Asva Futurists Against the Ocean

[Web of Mimicry; 2005]

Rating: 3/5

Styles: doom metal, dark ambient, post rock, stoner
Others: Boris, Lustmord, Dead Meadow, Fantomas

Back in 1991, when I was working at a record store in Kansas City, I came across a new release by a band called Cathedral, entitled Forest of Equilibrium. My curiosity was stoked when I read that it was a new band fronted by Napalm Death's lead vocalist, Lee Dorrian. The album's cover art, however, gave no indication that this music was going to be in any way similar to the grindcore of Dorrian's former band. I assumed, based on the Bosch-like, pseudo-medieval cover art and the funereal images in the liner notes, that this was going to be a darker, gloomier beast entirely. And I was right. Downtuned guitars, Sabbath-esque riffs, downtempo dirges, and a guttural growl for vocals were the order of the day on Forest of Equilibrium. I instantly took an immense liking to the record, which became a sort of guilty pleasure for me, as the early '90s seemed a period of time in which there was no place for metal at all. Now, thanks to The Wire, the fine folks at Aquarius Records, and a musical paradigm shift back towards '70s rock and metal as viable musical forms in popular music, a plethora of doom/stoner bands have since sprung up from the ashes of grunge. Now that Kurt Cobain has long since departed, I suppose metal isn't something we don't have to be ashamed of any more. After all, look what Chris Cornell is doing now.

Without question, Asva lean toward the more experimental side of the doom/drone metal spectrum. Futurists Against the Ocean, their debut on Web of Mimicry, consists of four tracks: two extended guitar-based drone pieces sandwiched between two lengthy, more traditional "doom" tracks. The press kit, however, is careful to mention that Asva is "not your average 'doom' band," which is for the most part a fairly accurate assessment. Asva have much more in common with Earth, Boris, and Skullflower than with High on Fire, Kyuss, or Monster Magnet. This makes sense, as the band consists of G. Stuart Dahlquist of Sunn 0))), Trey Spruance of Mr. Bungle, and Secret Chiefs 3, and also features former members of Burning Witch and Master Musicians of Bukkake. With a pedigree like this, the listener's expectations should be enormous.

Overall, Asva deliver satisfying avant-metal that is unfortunately inclined toward the genre's more perfunctory trappings, without treading any particularly new ground. Vocalist Jessika Kenney, of the band Black Horse, provides almost-operatic vocals on Futurists Against the Ocean's third and fourth tracks, contributing to the record's experimental appeal and uniqueness, and providing an additional haunting depth to the music. Kenney's vocal range is impressive, and she uses her voice to embellish the tracks with avant-garde classical flourishes. There is something both otherworldly and sinister in the way her vocals can veer from stylish crooning to tortured screaming (though, fortunately the band opt to keep the vocals buried somewhat deeply in the mix).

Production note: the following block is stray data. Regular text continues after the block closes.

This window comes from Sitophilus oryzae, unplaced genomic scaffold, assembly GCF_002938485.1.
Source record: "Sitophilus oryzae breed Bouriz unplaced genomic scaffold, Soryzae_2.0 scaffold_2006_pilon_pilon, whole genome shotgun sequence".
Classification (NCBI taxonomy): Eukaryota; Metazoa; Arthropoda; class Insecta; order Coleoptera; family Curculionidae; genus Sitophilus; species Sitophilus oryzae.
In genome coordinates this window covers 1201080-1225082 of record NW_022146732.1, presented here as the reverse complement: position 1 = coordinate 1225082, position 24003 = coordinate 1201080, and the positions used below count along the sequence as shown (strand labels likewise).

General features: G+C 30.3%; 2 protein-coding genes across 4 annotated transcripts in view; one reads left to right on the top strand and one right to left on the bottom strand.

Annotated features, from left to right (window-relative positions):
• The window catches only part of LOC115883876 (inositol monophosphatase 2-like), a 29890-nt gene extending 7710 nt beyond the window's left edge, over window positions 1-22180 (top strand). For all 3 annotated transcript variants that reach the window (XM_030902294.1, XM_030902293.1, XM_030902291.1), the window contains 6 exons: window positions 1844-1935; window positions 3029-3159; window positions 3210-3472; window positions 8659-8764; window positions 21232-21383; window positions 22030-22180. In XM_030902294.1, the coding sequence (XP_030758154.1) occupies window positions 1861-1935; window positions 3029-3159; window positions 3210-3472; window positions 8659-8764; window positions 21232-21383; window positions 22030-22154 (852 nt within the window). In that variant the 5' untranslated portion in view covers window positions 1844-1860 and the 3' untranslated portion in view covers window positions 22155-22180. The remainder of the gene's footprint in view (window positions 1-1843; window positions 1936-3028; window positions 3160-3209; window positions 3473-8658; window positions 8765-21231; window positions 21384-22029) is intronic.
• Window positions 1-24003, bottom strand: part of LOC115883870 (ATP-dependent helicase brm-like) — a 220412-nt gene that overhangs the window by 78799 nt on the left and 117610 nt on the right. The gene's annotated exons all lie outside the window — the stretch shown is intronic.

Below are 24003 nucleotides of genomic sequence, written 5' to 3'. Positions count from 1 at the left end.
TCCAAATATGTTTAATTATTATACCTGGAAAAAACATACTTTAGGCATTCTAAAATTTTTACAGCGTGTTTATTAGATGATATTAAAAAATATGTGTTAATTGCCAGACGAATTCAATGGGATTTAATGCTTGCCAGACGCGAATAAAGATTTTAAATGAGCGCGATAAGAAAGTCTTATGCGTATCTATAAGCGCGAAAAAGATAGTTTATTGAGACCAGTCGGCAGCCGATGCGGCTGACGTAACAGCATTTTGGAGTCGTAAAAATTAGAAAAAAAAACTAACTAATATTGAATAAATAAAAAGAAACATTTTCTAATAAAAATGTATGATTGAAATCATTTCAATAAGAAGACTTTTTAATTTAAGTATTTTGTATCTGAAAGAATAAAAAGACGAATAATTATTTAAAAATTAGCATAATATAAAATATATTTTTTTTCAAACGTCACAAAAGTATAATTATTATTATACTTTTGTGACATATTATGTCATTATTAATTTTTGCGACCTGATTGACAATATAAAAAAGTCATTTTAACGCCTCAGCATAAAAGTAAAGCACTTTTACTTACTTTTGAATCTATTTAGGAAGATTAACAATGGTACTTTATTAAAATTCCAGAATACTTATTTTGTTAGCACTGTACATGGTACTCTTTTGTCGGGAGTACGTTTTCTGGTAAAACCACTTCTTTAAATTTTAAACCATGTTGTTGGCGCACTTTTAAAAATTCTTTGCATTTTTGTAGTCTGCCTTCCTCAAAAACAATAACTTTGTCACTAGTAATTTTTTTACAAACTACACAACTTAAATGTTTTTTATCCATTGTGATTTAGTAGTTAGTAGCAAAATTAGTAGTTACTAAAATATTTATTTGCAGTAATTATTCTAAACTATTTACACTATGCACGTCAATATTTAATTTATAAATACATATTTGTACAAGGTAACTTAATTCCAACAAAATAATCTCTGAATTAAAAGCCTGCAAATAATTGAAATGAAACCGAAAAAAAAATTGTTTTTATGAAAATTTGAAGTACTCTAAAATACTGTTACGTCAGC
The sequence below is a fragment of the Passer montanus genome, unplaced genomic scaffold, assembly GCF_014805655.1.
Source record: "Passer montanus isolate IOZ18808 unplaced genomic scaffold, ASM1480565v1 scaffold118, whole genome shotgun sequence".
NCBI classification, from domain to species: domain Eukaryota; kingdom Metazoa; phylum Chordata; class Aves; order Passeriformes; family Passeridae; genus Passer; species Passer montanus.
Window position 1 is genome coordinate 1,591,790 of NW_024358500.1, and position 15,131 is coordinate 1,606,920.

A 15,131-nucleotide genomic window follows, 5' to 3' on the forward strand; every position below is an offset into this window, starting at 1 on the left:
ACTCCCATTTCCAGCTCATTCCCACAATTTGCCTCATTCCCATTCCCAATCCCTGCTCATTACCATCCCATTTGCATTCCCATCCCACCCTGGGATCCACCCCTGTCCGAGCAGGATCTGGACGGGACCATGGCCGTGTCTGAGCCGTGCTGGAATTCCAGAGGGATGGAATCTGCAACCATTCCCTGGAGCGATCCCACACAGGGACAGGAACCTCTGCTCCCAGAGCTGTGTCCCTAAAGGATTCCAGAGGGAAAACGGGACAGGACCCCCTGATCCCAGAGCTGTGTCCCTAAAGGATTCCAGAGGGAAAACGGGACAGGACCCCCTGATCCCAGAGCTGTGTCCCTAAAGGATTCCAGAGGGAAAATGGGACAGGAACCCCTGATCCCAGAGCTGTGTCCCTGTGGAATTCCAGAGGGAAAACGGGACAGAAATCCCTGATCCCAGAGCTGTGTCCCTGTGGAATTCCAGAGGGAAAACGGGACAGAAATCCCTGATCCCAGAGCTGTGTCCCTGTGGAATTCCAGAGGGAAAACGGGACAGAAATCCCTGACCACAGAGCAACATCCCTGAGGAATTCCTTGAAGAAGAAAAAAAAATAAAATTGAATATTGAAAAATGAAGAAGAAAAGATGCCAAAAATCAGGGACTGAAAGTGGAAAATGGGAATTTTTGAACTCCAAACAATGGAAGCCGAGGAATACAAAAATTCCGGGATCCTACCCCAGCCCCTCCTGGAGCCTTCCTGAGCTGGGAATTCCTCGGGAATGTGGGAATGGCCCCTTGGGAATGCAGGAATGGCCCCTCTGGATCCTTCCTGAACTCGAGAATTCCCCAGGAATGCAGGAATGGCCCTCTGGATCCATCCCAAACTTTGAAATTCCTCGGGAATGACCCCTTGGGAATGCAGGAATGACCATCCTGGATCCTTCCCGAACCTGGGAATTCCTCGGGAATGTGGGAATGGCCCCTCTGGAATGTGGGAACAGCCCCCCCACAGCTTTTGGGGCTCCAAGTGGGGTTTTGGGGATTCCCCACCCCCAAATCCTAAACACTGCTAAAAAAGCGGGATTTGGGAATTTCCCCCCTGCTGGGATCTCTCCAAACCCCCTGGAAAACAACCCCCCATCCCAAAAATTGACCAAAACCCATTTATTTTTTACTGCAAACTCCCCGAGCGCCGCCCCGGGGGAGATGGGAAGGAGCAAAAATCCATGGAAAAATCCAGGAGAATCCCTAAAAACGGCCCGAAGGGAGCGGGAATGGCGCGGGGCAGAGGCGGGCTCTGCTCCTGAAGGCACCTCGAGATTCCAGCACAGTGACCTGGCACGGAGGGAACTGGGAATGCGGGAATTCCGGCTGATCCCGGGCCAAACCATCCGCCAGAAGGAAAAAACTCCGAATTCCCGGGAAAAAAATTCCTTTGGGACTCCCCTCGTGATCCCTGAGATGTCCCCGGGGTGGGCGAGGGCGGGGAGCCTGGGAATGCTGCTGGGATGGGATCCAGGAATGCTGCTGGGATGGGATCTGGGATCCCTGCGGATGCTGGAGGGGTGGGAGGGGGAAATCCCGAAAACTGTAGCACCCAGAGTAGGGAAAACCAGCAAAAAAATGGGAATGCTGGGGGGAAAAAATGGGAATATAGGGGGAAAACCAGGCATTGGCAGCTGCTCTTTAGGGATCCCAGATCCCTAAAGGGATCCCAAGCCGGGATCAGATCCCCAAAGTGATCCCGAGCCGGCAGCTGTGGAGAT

When it's all said and done, though, there really is nothing particularly revolutionary about Futurists Against the Ocean. The emphasis here is on texture, atmosphere, and, naturally, The Riff. The tracks feature a sonic density that resonates heavily with the listener, and it is to the band's credit that they are able to sustain these lengthy pieces without belaboring them to an overly tedious degree. The album's production is pristine, the musicianship is tight and crisp, and keyboardist Troy Swanson's organ playing is another impressive highlight of the record that stands out significantly. Considering the cast that is assembled here, however, the album ultimately left me wanting more. Perhaps Asva's next album will see the band reining in their sensibilities a little, and focusing on a more song-based structure with more tracks and variety. The band's combination of talent and skill shows that they are capable of great things. Although it is by no means a wasted effort, perhaps Futurists Against the Ocean is merely a lengthy teaser that is a taste of a fantastic record yet to come.

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